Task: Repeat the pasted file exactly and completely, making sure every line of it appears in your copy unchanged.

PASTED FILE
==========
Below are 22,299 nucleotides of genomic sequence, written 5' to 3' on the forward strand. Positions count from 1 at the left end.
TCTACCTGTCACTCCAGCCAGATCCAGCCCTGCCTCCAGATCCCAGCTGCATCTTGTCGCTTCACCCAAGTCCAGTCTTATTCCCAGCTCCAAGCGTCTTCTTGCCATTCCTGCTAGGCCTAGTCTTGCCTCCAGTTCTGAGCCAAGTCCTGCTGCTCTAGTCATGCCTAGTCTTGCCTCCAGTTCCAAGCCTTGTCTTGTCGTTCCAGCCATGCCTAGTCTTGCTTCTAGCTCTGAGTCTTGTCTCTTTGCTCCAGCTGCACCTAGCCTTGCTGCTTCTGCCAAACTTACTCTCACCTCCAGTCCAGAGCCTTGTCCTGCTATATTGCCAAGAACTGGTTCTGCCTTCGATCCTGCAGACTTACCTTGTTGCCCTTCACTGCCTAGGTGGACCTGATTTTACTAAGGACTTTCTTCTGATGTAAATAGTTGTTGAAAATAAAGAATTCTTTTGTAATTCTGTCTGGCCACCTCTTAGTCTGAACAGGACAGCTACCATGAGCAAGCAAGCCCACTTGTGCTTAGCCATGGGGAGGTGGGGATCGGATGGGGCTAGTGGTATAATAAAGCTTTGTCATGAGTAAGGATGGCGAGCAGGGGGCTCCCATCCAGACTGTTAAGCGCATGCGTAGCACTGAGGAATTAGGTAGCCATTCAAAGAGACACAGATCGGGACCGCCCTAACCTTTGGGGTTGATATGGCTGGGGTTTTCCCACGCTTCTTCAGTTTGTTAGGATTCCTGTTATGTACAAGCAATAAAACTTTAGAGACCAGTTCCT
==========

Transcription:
Below are 22,299 nucleotides of genomic sequence, written 5' to 3' on the forward strand. Positions count from 1 at the left end.
TCTACCTGTCACTCCAGCCAGATCCAGCCCTGCCTCCAGATCCCAGCTGCATCTTGTCGCTTCACCCAAGTCCAGTCTTATTCCCAGCTCCAAGCGTCTTCTTGCCATTCCTGCTAGGCCTAGTCTTGCCTCCAGTTCTGAGCCAAGTCCTGCTGCTCTAGTCATGCCTAGTCTTGCCTCCAGTTCCAAGCCTTGTCTTGTCGTTCCAGCCATGCCTAGTCTTGCTTCTAGCTCTGAGTCTTGTCTCTTTGCTCCAGCTGCACCTAGCCTTGCTGCTTCTGCCAAACTTACTCTCACCTCCAGTCCAGAGCCTTGTCCTGCTATATTGCCAAGAACTGGTTCTGCCTTCGATCCTGCAGACTTACCTTGTTGCCCTTCACTGCCTAGGTGGACCTGATTTTACTAAGGACTTTCTTCTGATGTAAATAGTTGTTGAAAATAAAGAATTCTTTTGTAATTCTGTCTGGCCACCTCTTAGTCTGAACAGGACAGCTACCATGAGCAAGCAAGCCCACTTGTGCTTAGCCATGGGGAGGTGGGGATCGGATGGGGCTAGTGGTATAATAAAGCTTTGTCATGAGTAAGGATGGCGAGCAGGGGGCTCCCATCCAGACTGTTAAGCGCATGCGTAGCACTGAGGAATTAGGTAGCCATTCAAAGAGACACAGATCGGGACCGCCCTAACCTTTGGGGTTGATATGGCTGGGGTTTTCCCACGCTTCTTCAGTTTGTTAGGATTCCTGTTATGTACAAGCAATAAAACTTTAGAGACCAGTTCCT